I think you may be right! Once I get my force-measurement apparatus set up (I'm thinking a see-saw type jig that the rocket is clamped to - as it goes up, it pushes on the force meter on the opposite side.) I'll confirm just how inefficient it actually is.

My launcher has an abort-valve which currently vents the rocket contents through an energy dissipator (actually, it's a 3D printed howell-bunger valve :P) to avoid eroding my garden during testing - plus, it looks cool. Adding an aspirator mechanism to that might increase the efficiency of the dissipator (that is, to say, it makes it more inefficient at forming a jet of water! Efficiency is inefficiency! I love it!)

I'll create a separate thread for the launcher at some point once I've got it prototyped a bit though - as it is definitely overengineered - just need to check the O-rings will hold for larger diameter nozzles (and make sure the launch clamps are strong enough to hold it down for a high-pressure rocket with a large nozzle). In fact, I'll make that thread just now - I might not have pics of it all working together yet, but it will certainly give you an idea of what I mean :P



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Re: Aspirator nozzle

Post by cprobertson1 » Tue Jul 24, 2018 4:47 am

It really is a pity one can't edit previous posts! (Is there an edit bussing that I've just missed?)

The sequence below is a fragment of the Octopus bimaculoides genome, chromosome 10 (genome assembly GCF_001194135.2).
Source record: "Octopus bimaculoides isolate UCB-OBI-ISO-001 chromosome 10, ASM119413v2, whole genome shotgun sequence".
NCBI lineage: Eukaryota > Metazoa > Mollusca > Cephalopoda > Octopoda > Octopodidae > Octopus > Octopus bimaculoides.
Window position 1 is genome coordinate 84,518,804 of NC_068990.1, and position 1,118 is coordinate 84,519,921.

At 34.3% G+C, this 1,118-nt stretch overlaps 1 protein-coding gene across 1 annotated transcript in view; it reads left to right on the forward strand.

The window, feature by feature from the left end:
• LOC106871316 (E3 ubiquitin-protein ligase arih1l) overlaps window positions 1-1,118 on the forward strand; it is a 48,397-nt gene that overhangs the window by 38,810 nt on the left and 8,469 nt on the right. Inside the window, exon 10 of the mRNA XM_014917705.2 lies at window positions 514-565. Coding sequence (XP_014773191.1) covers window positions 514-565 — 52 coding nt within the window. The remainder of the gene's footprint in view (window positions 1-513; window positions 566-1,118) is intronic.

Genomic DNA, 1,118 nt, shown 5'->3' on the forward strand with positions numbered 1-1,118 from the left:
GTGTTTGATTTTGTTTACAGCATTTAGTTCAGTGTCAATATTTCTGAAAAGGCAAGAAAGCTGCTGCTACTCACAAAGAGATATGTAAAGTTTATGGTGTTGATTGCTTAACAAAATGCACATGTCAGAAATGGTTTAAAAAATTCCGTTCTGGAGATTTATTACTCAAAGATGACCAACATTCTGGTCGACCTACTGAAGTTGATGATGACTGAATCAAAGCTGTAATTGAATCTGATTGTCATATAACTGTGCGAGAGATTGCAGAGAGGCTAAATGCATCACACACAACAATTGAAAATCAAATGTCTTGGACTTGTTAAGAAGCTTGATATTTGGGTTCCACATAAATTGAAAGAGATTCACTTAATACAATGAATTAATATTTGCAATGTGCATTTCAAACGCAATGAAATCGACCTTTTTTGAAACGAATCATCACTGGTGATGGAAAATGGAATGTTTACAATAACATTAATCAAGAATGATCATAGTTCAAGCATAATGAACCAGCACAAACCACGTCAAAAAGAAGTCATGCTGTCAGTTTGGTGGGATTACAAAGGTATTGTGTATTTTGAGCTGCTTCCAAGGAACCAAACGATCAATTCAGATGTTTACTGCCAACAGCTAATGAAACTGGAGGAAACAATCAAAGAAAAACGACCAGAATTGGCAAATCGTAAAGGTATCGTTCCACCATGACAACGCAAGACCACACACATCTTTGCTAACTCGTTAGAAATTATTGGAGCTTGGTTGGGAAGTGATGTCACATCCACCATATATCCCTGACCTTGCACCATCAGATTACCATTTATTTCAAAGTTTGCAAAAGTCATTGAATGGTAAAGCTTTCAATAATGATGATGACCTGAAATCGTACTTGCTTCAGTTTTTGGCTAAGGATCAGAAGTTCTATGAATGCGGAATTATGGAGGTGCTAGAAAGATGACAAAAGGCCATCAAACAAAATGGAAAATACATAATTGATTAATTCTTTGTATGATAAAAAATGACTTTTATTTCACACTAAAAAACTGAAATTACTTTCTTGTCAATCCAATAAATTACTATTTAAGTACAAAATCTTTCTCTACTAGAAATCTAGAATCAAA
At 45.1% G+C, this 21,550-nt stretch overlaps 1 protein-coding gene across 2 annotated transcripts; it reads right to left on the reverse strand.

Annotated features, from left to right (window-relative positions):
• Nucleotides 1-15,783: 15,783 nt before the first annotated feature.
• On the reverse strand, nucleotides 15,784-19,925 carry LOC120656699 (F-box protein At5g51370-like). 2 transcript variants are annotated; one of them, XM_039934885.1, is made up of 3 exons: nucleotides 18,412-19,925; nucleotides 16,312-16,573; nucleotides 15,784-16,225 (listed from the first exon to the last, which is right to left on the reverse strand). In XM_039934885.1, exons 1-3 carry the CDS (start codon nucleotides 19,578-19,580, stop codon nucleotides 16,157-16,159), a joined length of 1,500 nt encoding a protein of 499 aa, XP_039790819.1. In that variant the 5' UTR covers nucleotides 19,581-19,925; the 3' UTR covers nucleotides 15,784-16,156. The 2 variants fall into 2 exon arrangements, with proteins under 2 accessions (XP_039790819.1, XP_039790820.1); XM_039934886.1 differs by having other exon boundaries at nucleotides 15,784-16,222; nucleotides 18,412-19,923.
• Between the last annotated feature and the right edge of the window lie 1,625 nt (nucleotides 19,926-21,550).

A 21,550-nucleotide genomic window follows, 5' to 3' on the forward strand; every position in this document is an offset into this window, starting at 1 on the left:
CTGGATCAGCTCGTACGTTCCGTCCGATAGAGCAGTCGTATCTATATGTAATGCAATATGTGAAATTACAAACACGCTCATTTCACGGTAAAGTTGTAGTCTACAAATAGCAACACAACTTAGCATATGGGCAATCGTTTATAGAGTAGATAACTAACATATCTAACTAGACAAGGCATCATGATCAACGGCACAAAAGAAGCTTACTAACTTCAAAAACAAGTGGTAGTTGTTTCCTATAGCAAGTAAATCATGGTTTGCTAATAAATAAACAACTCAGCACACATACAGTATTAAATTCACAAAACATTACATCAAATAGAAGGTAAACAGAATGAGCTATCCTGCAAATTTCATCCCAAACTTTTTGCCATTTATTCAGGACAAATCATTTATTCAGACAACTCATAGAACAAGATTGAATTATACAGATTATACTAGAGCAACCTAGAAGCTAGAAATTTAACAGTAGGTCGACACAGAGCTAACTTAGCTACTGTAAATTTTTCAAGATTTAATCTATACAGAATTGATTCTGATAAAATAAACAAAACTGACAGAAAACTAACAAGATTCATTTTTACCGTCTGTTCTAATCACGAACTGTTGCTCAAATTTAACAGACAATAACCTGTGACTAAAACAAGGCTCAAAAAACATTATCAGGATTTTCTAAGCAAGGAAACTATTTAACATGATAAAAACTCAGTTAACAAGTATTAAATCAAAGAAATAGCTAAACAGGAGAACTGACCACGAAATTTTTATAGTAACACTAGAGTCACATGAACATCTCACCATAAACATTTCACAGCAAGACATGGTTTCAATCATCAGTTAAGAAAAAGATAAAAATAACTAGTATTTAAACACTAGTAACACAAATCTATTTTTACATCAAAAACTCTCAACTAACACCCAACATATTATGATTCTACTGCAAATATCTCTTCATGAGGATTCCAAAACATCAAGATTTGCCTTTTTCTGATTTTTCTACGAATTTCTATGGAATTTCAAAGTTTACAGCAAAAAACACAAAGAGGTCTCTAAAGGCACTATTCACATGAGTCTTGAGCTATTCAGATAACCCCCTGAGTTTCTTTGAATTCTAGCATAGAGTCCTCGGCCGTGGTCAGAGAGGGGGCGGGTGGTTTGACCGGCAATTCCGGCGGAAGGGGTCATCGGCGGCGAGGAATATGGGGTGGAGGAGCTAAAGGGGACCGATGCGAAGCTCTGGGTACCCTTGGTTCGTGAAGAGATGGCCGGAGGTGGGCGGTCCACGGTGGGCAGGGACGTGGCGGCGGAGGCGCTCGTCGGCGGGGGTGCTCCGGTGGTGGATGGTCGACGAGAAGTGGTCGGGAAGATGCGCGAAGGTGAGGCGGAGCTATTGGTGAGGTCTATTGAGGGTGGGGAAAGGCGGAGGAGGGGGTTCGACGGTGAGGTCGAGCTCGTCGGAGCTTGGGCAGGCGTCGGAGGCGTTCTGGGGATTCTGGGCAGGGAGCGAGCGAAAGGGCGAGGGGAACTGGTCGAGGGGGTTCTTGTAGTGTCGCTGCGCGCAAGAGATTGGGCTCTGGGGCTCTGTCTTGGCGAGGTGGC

Anyway - found an MIT paper on water rocket calculations - totally going to get on this!



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Re: Aspirator nozzle

Post by anachronist » Tue Jul 24, 2018 9:47 am

That MIT paper is missing a lot of things, although their launch tube calculation is pretty sophisticated. The paper doesn't mention the adjustments needed to the Bernoulli equation, how to account for the effects of water vapor on temperature in an adiabatic expansion, calculating thrust from residual air pressure after the water is exhausted, air resistance, and so on. If you want something that takes into account all variables that are reasonably possible, you might want to look at mine.
I reckon if you plot the efficiencies for various designs (optimising for altitude) for both the spigot mortar and the conventional rocket design, you'll reach a point where the optimisations overlap.